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README.md

Containerising Kotlin with Jib The blog of Peter Evans: Containerising Kotlin with Jib

CircleCI

Writing a Dockerfile to containerise an application can often be a non-trivial task. Many times I've spent hours fiddling with different base images and configurations and never being quite satisfied with the result. Well I recently tried Jib, one of Google's container tools, and I love it! It builds optimised Docker and Open Container Initiative (OCI) spec images for JVM applications. For containerising JVM apps I will definitely try and use Jib where possible in future.

Jib images are distroless!

I had been interested in trying Google's "Distroless" Docker images for a while, and so it was great to read that Jib uses these as base images by default. "Distroless" images are stripped down to the bare essentials. They contain only the application and its runtime dependencies. There is no bloat from unnecessary programs, shells, package managers, etc.

Jib images are reproducible

The layers, metadata, files and directories are all added to the image by Jib in a consistent order. Additionally, timestamps of all files and directories are set to one second after the Epoch, and the image creation time is set exactly to the Epoch. This makes the image build process deterministic and able to rebuild layers so that they have the exact same digest each time.

Don't be surprised that it reports the image was created 49+ years ago⁠—it's for reproducibility!

REPOSITORY                        TAG                 IMAGE ID            CREATED             SIZE
peterevans/webservice             0.1                 493233af1b87        49 years ago        137MB
peterevans/webservice             0.1.0               493233af1b87        49 years ago        137MB
peterevans/webservice             latest              493233af1b87        49 years ago        137MB

The result is that Jib produces lean, efficient and reproducible images that have a number of benefits.

  • An accurate diff of changes and provenance between image releases becomes much less of a burden
  • Reduced attack surface
  • Improves the signal to noise ratio of vulnerability scanners

Using Jib with Gradle's Kotlin DSL

Here is a quick introduction of how to use Jib with Gradle's Kotlin DSL. A complete example project is contained in this repository.

First add the plugin to build.gradle.kts

plugins {
    id("com.google.cloud.tools.jib") version "1.3.0"
}

Add a configuration section for Jib to build.gradle.kts specifying the image name. Don't forget to prefix with the registry host for pushing to registries other than io.dockerhub.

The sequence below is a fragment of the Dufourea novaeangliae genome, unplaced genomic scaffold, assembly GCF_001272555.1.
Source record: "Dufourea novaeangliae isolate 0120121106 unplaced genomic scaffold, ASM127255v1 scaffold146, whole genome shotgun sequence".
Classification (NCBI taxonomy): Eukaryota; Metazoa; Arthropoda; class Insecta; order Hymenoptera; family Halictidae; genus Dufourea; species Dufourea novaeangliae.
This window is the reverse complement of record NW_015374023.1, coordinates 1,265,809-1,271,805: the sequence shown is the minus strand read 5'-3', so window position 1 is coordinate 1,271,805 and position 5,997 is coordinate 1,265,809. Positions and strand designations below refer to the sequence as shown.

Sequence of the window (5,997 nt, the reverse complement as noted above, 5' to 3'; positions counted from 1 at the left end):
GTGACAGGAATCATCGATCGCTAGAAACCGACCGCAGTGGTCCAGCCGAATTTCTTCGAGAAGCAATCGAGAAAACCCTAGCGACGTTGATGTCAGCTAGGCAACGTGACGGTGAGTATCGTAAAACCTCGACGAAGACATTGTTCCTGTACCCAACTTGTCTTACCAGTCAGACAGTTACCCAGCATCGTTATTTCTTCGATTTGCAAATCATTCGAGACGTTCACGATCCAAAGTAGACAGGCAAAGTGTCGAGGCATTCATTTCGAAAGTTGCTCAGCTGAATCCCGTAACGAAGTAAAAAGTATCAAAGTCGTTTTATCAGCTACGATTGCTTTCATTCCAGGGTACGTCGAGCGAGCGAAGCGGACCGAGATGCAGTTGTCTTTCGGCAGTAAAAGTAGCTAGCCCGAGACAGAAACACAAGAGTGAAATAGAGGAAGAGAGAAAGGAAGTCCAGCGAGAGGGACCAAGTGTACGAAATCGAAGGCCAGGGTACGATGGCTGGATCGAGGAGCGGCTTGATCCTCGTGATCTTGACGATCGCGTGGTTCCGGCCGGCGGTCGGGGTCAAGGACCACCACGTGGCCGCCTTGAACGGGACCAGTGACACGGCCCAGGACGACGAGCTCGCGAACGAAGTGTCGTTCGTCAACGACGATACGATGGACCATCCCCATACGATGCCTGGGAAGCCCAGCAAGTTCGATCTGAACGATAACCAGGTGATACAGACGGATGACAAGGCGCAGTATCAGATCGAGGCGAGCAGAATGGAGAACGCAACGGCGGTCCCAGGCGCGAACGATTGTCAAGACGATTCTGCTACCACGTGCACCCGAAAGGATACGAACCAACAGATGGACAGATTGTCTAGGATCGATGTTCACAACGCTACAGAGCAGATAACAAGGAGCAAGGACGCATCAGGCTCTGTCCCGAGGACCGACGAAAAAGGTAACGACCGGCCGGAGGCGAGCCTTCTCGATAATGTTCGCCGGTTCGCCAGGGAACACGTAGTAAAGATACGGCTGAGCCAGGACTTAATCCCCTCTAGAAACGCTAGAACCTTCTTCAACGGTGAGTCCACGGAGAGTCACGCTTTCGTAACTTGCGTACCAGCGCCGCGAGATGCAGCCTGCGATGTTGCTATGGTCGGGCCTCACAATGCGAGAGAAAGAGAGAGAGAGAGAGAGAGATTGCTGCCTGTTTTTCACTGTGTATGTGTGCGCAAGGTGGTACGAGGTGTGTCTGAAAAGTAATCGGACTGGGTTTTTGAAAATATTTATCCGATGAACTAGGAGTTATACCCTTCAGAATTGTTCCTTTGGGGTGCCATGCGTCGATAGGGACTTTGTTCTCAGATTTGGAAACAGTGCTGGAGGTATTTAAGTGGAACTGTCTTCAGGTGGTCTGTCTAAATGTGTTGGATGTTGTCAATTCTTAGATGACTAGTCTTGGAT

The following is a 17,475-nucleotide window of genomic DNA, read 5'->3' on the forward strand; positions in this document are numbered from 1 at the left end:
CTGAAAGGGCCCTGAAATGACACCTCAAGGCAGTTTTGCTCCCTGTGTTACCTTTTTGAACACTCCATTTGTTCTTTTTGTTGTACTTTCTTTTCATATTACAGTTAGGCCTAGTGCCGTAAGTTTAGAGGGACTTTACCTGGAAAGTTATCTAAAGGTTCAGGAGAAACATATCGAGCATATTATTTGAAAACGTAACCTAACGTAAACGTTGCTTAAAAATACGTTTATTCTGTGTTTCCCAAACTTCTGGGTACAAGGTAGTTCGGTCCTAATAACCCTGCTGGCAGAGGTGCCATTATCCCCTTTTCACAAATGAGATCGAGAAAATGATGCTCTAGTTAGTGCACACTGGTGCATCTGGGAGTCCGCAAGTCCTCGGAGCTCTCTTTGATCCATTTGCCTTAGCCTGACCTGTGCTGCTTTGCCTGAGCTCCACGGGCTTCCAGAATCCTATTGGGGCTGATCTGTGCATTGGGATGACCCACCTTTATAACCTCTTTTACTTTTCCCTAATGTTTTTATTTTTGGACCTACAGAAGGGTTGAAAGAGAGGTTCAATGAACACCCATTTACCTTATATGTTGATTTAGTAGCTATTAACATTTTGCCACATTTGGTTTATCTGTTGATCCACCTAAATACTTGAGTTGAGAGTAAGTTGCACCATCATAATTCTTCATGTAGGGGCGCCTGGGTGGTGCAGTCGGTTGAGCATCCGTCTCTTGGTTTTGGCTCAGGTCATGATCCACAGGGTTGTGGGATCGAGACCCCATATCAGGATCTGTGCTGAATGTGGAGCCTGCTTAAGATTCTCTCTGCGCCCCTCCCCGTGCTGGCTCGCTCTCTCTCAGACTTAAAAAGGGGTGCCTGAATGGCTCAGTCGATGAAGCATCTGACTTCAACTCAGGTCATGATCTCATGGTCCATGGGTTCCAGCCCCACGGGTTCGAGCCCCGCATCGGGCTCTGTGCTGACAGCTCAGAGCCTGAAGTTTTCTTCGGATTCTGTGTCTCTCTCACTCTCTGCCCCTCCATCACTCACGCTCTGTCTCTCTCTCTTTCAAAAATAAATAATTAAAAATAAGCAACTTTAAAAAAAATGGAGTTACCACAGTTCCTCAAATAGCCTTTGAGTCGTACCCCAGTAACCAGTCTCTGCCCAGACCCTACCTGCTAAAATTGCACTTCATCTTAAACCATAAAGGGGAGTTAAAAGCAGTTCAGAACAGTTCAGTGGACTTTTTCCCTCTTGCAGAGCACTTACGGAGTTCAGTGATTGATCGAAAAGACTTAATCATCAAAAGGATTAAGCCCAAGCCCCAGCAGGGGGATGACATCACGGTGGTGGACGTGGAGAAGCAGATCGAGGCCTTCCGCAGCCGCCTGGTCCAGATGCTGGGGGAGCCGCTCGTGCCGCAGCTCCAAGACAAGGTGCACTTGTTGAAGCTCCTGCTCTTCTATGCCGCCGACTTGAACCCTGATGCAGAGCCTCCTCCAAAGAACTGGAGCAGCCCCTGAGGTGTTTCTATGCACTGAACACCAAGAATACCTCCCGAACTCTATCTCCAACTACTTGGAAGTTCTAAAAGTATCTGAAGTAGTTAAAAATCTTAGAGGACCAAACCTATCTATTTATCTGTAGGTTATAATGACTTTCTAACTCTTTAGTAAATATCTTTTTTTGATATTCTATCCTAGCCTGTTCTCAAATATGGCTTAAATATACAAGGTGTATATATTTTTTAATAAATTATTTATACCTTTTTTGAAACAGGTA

jib {
    to {
        image = "peterevans/webservice"
    }
}

The jib gradle task will build and push to the registry. You might also need to specify an authentication method. This is the preferred way to build jib images as it is daemonless. There is no requirement for your CI environment to be running the Docker daemon.

gradle jib

The jibDockerBuild gradle task will build the image and load it into the Docker daemon. This can be useful if during your CI release process you want to smoke test the image after being built but before being pushed to the registry.

gradle jibDockerBuild

Image Configuration

Tags

By default, Jib builds every image with no tag, meaning it will always produce an image with the default tag latest. A set of additional tags can be added under jib.to.tags. The following example tags the image with a major.minor version and a major.minor.build version.

version = "0.1"
val buildNumber by extra("0")

jib {
    to {
        image = "peterevans/webservice"
        tags = setOf("$version", "$version.${extra["buildNumber"]}")
    }
}

Labels

Labels can be specified as a map under jib.container.labels as follows.

jib {
    container {
        labels = mapOf(
            "maintainer" to "Peter Evans <mail@peterevans.dev>",
            "org.opencontainers.image.title" to "webservice",
            "org.opencontainers.image.description" to "An example webservice",
            "org.opencontainers.image.version" to "$version",
            "org.opencontainers.image.authors" to "Peter Evans <mail@peterevans.dev>",
            "org.opencontainers.image.url" to "https://github.com/peter-evans/kotlin-jib",
            "org.opencontainers.image.vendor" to "https://peterevans.dev",
            "org.opencontainers.image.licenses" to "MIT"
        )
    }
}

Further Container Configuration

You can customise almost everything about the image including JVM flags, environment variables, volumes, ports, etc. Further configuration options can be found in the documentation here.

jib {
    container {
        jvmFlags = listOf(
            "-server",
            "-Djava.awt.headless=true",
            "-XX:InitialRAMFraction=2",
            "-XX:MinRAMFraction=2",
            "-XX:MaxRAMFraction=2",
            "-XX:+UseG1GC",
            "-XX:MaxGCPauseMillis=100",
            "-XX:+UseStringDeduplication"
        )
        environment = mapOf(
            "USERNAME" to "user1",
            "PASSWORD" to "1234")
        workingDirectory = "/webservice"
        volumes = listOf("/data")
        ports = listOf("8080")
        args = listOf("--help")
    }
}

See the code in this repository for a more complete example of using Jib to containerise Kotlin.

License

MIT License - see the LICENSE file for details

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